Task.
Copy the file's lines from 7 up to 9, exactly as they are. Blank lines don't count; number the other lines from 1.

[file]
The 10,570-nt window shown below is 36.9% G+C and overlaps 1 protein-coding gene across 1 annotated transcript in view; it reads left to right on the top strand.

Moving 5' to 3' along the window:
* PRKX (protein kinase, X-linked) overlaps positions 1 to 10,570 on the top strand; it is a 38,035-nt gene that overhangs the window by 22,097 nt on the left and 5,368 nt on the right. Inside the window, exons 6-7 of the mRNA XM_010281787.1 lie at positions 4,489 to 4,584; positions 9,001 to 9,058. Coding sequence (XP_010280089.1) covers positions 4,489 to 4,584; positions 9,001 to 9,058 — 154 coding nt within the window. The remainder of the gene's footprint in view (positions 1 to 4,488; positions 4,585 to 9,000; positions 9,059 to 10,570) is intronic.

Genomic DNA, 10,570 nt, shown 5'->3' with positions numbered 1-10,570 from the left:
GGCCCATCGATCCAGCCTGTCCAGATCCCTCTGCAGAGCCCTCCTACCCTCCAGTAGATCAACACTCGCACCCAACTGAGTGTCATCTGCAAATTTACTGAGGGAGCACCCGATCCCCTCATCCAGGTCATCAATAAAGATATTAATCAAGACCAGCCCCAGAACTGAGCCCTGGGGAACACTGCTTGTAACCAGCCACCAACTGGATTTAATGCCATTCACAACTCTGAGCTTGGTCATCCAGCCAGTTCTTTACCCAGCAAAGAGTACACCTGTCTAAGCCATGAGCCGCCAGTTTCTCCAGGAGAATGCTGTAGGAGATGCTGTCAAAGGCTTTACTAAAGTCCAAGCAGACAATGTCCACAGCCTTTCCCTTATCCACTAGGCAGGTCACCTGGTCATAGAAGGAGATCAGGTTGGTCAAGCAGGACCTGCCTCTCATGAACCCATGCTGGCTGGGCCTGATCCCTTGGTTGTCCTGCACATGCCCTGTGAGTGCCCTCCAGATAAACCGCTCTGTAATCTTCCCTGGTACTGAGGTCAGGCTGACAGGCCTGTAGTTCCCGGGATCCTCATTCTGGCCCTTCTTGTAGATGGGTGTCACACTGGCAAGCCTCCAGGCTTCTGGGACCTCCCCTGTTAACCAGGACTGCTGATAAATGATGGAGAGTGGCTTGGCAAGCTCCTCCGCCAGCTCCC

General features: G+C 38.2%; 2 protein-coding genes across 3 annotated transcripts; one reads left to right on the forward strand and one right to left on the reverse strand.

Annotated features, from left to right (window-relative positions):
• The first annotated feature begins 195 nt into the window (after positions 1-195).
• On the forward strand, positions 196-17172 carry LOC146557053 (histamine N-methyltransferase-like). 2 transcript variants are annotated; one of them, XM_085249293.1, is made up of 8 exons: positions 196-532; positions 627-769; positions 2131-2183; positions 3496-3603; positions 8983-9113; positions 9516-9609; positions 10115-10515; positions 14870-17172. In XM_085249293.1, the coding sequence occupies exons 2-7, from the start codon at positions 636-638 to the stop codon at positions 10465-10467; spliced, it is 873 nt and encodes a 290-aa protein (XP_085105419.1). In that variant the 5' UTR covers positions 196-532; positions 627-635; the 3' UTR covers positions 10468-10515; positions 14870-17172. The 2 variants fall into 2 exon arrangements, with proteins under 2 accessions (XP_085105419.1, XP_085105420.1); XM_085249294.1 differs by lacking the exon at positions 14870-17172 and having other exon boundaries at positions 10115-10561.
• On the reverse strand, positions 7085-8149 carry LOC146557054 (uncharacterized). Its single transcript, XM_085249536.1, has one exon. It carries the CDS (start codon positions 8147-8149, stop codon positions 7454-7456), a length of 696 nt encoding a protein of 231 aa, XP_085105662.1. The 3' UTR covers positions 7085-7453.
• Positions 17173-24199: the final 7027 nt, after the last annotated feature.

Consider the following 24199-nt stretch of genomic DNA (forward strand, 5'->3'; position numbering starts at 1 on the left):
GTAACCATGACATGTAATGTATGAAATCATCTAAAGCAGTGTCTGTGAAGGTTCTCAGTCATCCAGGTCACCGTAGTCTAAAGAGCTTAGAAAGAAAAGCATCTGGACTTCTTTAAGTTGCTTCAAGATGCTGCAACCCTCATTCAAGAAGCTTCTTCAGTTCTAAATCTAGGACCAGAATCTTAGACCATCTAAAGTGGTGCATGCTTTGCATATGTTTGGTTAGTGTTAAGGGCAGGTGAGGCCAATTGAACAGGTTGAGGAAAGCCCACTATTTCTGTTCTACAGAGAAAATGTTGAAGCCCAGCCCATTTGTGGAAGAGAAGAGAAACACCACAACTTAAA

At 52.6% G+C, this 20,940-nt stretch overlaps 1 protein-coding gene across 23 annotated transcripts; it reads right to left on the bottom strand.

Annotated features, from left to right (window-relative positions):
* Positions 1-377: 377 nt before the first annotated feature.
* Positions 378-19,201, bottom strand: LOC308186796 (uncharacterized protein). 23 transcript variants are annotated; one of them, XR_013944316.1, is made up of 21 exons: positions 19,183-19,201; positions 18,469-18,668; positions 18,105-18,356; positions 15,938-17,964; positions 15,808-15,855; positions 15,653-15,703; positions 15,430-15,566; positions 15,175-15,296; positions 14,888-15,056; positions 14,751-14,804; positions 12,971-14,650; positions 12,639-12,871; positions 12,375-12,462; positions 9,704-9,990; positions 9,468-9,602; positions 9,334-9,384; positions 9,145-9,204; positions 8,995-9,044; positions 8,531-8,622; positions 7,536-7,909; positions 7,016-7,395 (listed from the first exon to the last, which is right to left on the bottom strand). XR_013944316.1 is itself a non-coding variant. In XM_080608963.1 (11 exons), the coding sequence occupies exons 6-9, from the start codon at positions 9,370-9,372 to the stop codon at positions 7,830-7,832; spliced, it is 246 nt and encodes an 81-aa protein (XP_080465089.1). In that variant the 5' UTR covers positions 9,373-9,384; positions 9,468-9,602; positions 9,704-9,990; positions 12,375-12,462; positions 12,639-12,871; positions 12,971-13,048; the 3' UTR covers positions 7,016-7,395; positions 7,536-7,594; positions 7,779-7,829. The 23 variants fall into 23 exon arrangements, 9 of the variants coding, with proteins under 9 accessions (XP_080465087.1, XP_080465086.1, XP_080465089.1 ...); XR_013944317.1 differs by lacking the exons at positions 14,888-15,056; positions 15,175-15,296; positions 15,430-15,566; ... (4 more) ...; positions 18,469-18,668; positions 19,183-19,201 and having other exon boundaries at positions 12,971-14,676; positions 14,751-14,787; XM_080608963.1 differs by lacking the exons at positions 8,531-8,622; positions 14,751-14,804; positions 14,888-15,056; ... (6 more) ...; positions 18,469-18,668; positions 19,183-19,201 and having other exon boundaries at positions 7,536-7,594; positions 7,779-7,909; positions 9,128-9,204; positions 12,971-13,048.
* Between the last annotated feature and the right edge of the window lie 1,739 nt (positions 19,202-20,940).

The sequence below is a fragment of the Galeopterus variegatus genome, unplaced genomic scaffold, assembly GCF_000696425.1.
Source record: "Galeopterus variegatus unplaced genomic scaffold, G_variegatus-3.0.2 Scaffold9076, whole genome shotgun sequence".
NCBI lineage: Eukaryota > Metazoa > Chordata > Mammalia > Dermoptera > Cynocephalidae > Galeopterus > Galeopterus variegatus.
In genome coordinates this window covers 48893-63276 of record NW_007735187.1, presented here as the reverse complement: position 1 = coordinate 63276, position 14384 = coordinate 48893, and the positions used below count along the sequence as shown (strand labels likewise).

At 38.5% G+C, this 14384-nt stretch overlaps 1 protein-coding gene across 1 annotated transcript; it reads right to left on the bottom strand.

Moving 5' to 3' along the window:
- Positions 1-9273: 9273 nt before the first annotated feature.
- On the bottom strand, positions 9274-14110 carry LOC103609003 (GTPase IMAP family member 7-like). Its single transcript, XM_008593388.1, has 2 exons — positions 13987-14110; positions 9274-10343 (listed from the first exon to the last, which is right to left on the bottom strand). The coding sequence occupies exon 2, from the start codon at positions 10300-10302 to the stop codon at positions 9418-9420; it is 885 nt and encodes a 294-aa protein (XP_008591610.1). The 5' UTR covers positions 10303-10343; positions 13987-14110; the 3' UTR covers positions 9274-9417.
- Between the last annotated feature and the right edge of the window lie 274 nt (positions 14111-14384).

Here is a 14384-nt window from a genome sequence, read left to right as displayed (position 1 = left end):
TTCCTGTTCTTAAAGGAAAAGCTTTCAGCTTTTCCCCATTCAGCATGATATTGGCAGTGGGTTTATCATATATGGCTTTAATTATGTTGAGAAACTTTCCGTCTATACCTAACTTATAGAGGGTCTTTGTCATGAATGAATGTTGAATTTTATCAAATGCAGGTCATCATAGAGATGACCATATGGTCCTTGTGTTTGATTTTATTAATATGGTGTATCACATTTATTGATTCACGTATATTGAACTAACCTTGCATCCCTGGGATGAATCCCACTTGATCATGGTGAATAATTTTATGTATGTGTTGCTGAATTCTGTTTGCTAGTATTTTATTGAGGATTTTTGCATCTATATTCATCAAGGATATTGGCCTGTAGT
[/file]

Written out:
Annotated features, from left to right (window-relative positions):
• The first annotated feature begins 195 nt into the window (after positions 1-195).
• On the forward strand, positions 196-17172 carry LOC146557053 (histamine N-methyltransferase-like). 2 transcript variants are annotated; one of them, XM_085249293.1, is made up of 8 exons: positions 196-532; positions 627-769; positions 2131-2183; positions 3496-3603; positions 8983-9113; positions 9516-9609; positions 10115-10515; positions 14870-17172. In XM_085249293.1, the coding sequence occupies exons 2-7, from the start codon at positions 636-638 to the stop codon at positions 10465-10467; spliced, it is 873 nt and encodes a 290-aa protein (XP_085105419.1). In that variant the 5' UTR covers positions 196-532; positions 627-635; the 3' UTR covers positions 10468-10515; positions 14870-17172. The 2 variants fall into 2 exon arrangements, with proteins under 2 accessions (XP_085105419.1, XP_085105420.1); XM_085249294.1 differs by lacking the exon at positions 14870-17172 and having other exon boundaries at positions 10115-10561.